Although Kaine eventually suggested other mechanisms besides a constitutional amendment to protect transportation funds, he did not back away from his central idea. "I'm very clear on this," he said at another point. "I'm not going to ask people for any more revenue when there's no guarantee that the revenue will go to transportation." And when Kilgore predicted during their final debate that Kaine would raise taxes, Kaine shot back: "There you go again, Jerry, making stuff up."
Kaine won. On his seventh day in office, he proposed a $1-billion-per-year tax hike to pay for transportation projects.
Virginia's General Assembly balked. Two years later Kaine tried again, calling a special legislative session and proposing another billion-dollar tax hike. It went nowhere. The next year, he pulled the old Washington Monument ploy by closing 18 of the state's rest stops. And at the end of his term, in 2009, Kaine proposed a $1.9 billion tax hike—and the first increase in the state's income tax in decades.
To be fair, during much of Kaine's term he faced strong economic headwinds from the Great Recession, and was forced to cut more than $3 billion from the state budget. Those were real cuts, not the fake "cuts" talked about when politicians propose a spending hike of 20 percent and then increase spending by only 10 percent. Nevertheless, it's clear that Kaine would much rather have preferred to balance the state budget by raising taxes.
On social issues, too, Kaine hews close to liberal orthodoxy. He personally opposes capital punishment, but although he commuted certain death sentences he allowed others—including that of Beltway sniper John Allen Muhammad—to go forward.
Kaine has never been shy about his antipathy to abortion. "I don't like it personally. I'm opposed to abortion," he recently told Chuck Todd on Meet the Press, and he supports a few minor restrictions, such as parental-notification laws. As governor, he irked pro-choice groups by approving a "Choose Life" license plate, although he did so less out of sympathy for the cause than in observance of the principle that government should not discriminate among viewpoints. At the time, Virginia already had more than 200 specialty license plates.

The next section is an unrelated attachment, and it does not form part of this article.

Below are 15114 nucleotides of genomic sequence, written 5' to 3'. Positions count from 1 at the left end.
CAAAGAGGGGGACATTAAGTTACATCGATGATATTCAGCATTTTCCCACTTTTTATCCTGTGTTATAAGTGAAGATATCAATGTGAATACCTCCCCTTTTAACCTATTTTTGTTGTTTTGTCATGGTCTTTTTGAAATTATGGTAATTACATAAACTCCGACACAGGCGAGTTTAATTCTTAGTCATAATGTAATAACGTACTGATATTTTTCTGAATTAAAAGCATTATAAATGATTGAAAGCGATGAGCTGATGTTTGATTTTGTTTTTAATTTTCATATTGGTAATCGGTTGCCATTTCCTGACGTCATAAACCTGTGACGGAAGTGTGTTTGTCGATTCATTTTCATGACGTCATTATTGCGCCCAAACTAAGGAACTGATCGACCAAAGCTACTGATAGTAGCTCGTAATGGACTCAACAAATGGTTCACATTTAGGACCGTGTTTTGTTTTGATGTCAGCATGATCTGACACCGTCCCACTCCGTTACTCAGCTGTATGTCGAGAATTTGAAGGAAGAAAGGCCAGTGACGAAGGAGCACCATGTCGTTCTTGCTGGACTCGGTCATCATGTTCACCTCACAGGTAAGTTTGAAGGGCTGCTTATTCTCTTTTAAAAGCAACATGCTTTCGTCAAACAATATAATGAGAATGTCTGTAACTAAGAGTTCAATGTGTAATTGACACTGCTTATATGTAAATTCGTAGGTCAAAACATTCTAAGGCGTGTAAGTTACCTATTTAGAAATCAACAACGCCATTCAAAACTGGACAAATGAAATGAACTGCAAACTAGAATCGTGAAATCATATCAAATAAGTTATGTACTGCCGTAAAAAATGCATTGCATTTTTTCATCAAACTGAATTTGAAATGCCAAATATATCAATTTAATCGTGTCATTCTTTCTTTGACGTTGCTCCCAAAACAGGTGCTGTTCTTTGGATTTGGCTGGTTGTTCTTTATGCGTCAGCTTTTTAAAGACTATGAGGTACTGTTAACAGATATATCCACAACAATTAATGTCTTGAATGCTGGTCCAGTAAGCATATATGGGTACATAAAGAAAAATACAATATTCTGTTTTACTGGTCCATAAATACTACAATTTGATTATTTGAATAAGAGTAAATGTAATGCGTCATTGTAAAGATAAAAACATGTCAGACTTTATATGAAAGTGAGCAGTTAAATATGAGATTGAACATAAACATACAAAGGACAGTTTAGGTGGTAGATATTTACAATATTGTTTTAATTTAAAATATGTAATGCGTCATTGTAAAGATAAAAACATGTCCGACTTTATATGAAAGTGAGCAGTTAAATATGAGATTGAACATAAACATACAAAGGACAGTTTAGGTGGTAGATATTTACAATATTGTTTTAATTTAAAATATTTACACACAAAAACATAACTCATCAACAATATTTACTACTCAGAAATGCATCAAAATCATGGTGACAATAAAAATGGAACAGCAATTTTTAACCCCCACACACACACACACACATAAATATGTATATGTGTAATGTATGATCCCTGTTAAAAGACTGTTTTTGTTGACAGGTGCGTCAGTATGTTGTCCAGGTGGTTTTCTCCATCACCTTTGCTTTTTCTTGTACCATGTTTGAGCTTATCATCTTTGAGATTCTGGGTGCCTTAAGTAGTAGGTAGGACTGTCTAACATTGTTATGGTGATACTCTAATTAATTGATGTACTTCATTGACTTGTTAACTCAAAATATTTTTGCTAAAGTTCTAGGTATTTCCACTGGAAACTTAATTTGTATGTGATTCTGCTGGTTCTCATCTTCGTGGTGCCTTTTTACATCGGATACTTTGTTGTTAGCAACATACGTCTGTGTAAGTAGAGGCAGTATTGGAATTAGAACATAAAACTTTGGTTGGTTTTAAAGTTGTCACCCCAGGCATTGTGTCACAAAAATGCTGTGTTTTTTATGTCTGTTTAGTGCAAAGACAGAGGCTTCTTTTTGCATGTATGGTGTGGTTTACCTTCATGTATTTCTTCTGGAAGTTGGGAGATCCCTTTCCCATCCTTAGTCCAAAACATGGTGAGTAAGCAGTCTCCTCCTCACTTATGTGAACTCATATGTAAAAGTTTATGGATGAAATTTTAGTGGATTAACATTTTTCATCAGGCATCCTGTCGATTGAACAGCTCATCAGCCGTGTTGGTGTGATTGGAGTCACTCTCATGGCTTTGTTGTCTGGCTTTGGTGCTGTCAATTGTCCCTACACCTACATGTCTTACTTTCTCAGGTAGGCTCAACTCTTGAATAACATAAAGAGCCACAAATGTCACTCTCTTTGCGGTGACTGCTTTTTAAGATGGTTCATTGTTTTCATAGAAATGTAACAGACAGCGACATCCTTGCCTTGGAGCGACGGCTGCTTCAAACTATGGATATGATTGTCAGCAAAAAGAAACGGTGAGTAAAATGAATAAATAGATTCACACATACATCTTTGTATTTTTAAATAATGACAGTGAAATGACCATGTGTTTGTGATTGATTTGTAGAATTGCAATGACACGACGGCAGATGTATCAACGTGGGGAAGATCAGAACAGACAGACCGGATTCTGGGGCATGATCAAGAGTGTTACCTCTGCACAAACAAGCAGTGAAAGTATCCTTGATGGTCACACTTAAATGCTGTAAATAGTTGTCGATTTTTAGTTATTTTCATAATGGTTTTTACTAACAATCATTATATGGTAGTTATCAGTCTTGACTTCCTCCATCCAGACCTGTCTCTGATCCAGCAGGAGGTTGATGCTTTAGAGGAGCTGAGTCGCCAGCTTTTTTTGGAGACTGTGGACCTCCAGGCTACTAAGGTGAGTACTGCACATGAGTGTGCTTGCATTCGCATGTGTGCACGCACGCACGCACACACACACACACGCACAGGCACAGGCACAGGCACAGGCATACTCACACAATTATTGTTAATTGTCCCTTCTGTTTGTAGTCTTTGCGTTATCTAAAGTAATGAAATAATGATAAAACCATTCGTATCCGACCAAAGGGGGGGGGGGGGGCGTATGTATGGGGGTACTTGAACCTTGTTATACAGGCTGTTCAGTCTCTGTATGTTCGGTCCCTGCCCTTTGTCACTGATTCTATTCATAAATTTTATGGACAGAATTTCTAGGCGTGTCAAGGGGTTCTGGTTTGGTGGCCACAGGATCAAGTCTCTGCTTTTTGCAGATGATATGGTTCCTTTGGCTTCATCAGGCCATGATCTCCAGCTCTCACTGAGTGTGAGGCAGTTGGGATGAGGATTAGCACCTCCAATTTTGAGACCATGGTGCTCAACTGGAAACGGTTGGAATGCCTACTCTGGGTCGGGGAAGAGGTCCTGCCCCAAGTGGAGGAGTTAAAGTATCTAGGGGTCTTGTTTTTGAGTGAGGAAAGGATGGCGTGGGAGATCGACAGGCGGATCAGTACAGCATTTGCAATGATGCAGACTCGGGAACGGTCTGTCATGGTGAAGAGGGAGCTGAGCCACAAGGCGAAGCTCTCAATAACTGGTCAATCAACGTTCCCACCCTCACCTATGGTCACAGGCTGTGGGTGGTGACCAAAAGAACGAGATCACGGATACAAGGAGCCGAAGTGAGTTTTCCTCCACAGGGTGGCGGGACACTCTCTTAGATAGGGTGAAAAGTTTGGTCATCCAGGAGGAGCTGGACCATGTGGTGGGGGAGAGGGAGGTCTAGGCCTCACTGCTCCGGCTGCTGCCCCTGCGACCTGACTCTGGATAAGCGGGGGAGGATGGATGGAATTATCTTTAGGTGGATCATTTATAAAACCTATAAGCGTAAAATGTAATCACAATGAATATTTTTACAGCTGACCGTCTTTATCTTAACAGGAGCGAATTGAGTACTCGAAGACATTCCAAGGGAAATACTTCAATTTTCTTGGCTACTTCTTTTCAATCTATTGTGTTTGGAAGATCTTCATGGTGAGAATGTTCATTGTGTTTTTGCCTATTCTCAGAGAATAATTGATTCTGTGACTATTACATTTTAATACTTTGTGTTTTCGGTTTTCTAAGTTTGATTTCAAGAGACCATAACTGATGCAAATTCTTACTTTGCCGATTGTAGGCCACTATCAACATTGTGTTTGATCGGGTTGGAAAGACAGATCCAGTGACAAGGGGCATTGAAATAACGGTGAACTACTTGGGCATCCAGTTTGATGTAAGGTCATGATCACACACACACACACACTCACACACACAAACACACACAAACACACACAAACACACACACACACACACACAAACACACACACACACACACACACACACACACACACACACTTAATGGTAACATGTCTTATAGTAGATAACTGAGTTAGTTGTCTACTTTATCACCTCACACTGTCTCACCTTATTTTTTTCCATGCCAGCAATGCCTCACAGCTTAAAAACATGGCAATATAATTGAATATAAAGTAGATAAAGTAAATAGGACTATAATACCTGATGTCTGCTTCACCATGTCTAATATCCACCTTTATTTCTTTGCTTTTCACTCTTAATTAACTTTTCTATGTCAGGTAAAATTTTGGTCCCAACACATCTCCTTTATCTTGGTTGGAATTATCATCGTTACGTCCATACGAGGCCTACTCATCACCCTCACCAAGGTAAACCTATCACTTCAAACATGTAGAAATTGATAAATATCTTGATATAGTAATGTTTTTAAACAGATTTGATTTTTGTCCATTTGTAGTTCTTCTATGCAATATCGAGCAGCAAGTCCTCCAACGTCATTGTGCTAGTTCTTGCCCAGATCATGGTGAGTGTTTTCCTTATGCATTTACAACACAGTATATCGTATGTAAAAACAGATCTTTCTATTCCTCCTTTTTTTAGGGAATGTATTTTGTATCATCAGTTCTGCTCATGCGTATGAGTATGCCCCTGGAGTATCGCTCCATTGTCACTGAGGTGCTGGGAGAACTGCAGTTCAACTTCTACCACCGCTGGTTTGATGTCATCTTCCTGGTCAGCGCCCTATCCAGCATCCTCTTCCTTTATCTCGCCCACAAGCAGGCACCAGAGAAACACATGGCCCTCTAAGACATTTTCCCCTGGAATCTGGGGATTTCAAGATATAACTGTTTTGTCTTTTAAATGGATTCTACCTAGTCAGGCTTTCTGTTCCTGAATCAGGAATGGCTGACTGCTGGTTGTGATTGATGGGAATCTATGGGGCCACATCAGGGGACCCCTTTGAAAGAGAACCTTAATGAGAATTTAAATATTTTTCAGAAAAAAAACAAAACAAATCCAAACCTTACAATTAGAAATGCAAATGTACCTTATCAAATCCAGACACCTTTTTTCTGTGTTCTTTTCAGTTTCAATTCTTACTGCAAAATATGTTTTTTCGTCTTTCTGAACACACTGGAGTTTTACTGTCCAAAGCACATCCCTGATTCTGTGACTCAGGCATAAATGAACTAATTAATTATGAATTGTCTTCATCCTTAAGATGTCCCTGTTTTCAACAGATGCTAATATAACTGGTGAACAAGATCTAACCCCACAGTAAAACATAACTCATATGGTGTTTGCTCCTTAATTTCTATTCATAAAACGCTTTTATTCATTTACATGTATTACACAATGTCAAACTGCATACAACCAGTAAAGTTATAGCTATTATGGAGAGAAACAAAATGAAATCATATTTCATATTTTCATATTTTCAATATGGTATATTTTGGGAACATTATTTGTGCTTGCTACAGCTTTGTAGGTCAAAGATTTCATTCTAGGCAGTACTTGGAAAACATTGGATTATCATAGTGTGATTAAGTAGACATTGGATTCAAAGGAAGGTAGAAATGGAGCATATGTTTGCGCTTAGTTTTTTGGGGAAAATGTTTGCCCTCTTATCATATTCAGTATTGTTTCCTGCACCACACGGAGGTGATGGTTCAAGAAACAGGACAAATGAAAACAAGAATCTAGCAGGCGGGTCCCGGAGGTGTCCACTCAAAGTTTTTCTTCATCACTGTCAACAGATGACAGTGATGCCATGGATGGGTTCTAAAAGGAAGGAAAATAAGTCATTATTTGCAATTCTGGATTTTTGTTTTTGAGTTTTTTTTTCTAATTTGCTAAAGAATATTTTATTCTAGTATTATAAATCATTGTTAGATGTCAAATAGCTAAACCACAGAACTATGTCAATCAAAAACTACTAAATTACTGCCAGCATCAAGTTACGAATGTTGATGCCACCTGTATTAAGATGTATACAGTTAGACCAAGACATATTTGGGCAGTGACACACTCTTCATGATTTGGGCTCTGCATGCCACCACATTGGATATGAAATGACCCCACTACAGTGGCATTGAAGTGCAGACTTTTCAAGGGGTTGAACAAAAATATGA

At the same time, Kaine insists that "matters about reproduction and intimacy and relationships and contraception are in the personal realm. They're moral decisions for individuals to make for themselves. And the last thing we need is government intruding into those personal decisions." He has a 100 percent rating from Planned Parenthood. It's hard to go much higher than that.
He also has a 100 percent rating from the pro-gun-control Brady Campaign, and recently joined the House sit-in for gun control organized by Democrats. He gets high marks from Environment America, and is liked by the teachers' unions. (Kaine has supported expanded pre-K since his gubernatorial days.) He has sponsored legislation to raise the minimum wage, favors higher spending on social-welfare programs, opposes privatizing Social Security, and so on. In fact, it's hard to think of a single position by which Kaine deviates from liberal Democratic orthodoxy.
And when it comes to a Democratic vice-presidential nominee, there's nothing wrong with that. "Politics is a team sport," as Kaine once put it himself. Indeed, it's likely that a fair number of Democrats (and Republicans, for that matter) would rather see the Democratic ticket headed by Kaine, an orthodox liberal who is likable and squeaky-clean, rather than Clinton, an orthodox liberal who is neither.
But the public should not be seduced by efforts to put Kaine in the center of the political spectrum when he is so far from it. Think of it this way: Suppose Kaine had a mirror image in the GOP—a Republican former head of the RNC who repeatedly tried to cut taxes, who sought to restrict abortion, who got high marks from the NRA and low marks from environmentalists, who wanted to cut social programs, who supported privatizing Social Security, and who was, in all visible respects, a down-the-line soldier for the political right.
Would the press term such a politician—no matter how genial and friendly—a "cautious centrist" and a "pragmatist"? Or would he be labeled an "arch-conservative" and an "ideologue"?
This column originally appeared at the Richmond Times-Dispatch.